- The word "orange" described a fruit before it described a color.
The English word "orange" was first used to describe citrus in the 1300s, and wasn't used for the color for another 200 years. Mental Floss says that "linguists believe people generally referred to orange as "yellow-red," ġeolurēad in Old English." Orange ya glad we don't have to do that anymore?
According to linguist Gretchen McCulloch, early English speakers couldn't use "orange-head" as a hair color, which explains why we still use "red-head."
What about "redhead"? It started being said in the mid-1200s, about a hundred years before English speakers were even talking about oranges, let alone the colour.Gretchen McCulloch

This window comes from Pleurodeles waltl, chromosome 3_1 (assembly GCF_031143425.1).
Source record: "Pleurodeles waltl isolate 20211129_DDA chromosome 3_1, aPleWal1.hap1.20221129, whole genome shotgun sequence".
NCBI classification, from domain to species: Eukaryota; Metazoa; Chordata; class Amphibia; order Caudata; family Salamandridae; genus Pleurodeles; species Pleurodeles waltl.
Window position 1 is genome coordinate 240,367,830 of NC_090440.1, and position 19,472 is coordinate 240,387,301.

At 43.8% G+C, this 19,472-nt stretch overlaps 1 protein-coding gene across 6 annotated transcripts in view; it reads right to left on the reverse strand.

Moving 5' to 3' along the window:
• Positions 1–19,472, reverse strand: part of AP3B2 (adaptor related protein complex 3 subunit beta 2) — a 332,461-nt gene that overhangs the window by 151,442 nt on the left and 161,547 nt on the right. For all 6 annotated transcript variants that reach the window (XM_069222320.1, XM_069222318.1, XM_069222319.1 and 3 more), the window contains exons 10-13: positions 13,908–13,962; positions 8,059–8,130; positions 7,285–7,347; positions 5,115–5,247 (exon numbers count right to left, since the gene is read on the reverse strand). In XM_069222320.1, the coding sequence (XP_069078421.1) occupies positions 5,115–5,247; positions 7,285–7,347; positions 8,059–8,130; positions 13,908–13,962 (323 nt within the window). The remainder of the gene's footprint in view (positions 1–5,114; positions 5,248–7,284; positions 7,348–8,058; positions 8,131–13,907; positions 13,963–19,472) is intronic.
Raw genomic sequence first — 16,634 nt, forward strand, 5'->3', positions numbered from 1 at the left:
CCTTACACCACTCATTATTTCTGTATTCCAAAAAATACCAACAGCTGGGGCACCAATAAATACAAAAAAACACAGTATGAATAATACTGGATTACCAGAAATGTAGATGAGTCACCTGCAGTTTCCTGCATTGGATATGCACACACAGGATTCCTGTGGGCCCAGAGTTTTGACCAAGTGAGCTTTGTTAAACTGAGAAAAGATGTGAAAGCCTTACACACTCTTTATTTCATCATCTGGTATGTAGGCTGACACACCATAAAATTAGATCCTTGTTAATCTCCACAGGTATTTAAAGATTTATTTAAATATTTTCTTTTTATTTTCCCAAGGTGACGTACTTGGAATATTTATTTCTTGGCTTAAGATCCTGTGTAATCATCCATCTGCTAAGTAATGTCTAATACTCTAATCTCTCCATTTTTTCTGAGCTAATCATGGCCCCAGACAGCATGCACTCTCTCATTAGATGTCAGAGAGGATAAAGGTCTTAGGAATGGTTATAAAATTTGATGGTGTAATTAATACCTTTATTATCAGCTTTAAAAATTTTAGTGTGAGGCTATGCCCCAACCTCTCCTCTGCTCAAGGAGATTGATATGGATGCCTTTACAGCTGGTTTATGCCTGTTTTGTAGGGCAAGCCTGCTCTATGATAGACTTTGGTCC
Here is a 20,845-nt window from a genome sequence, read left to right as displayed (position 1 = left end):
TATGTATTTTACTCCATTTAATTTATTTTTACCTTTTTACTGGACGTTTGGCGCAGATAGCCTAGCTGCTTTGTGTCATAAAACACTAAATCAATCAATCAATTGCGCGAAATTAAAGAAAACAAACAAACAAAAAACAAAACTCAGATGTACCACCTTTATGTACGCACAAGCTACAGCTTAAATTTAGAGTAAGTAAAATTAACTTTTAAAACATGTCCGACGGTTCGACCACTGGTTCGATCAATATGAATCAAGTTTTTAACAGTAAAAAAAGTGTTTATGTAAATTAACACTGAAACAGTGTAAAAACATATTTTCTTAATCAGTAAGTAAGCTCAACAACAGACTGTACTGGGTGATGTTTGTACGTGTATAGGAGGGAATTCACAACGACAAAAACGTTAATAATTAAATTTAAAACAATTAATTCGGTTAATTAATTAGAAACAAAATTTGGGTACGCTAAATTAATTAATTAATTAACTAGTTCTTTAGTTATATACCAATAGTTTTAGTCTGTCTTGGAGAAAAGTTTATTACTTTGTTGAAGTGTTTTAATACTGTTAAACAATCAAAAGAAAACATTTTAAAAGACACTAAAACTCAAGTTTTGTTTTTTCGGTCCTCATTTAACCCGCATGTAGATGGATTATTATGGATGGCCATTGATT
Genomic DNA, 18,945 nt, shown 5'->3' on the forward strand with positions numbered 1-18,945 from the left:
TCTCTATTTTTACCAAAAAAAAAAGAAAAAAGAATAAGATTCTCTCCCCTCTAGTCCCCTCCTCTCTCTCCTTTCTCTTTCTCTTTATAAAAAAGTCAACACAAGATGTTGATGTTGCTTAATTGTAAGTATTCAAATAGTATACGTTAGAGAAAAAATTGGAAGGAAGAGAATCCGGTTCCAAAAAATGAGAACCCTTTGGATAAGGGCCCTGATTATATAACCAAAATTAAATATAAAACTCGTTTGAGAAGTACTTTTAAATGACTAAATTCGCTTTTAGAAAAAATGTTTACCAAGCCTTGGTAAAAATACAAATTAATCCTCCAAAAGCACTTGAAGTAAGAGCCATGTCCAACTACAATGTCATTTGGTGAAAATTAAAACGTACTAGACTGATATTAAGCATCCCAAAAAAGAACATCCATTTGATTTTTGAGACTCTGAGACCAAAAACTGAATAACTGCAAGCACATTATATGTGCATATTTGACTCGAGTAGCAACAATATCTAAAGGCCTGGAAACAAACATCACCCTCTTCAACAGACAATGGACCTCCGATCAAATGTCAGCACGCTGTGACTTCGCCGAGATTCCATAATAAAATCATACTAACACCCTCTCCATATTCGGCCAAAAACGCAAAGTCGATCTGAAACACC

2. It's tough (but not impossible!) to rhyme
Eminem, in a 60 minutes interview, showed Anderson Cooper how to rhyme the word "orange" by making it two syllables: "I put my orange four-inch door-hinge in storage and ate porridge with George." There's a Wikipedia section on other poetic uses of "orange," which you can find here.
There's an eye-rhyme for orange: it's "sporange," a botanical for a portion of a fern. Its pronunciation is slightly different, though, so it doesn't really work. If you count proper nouns, then there's also The Blorenge, a mountain in Southeast Wales.
3. People disagree about how many syllables it has.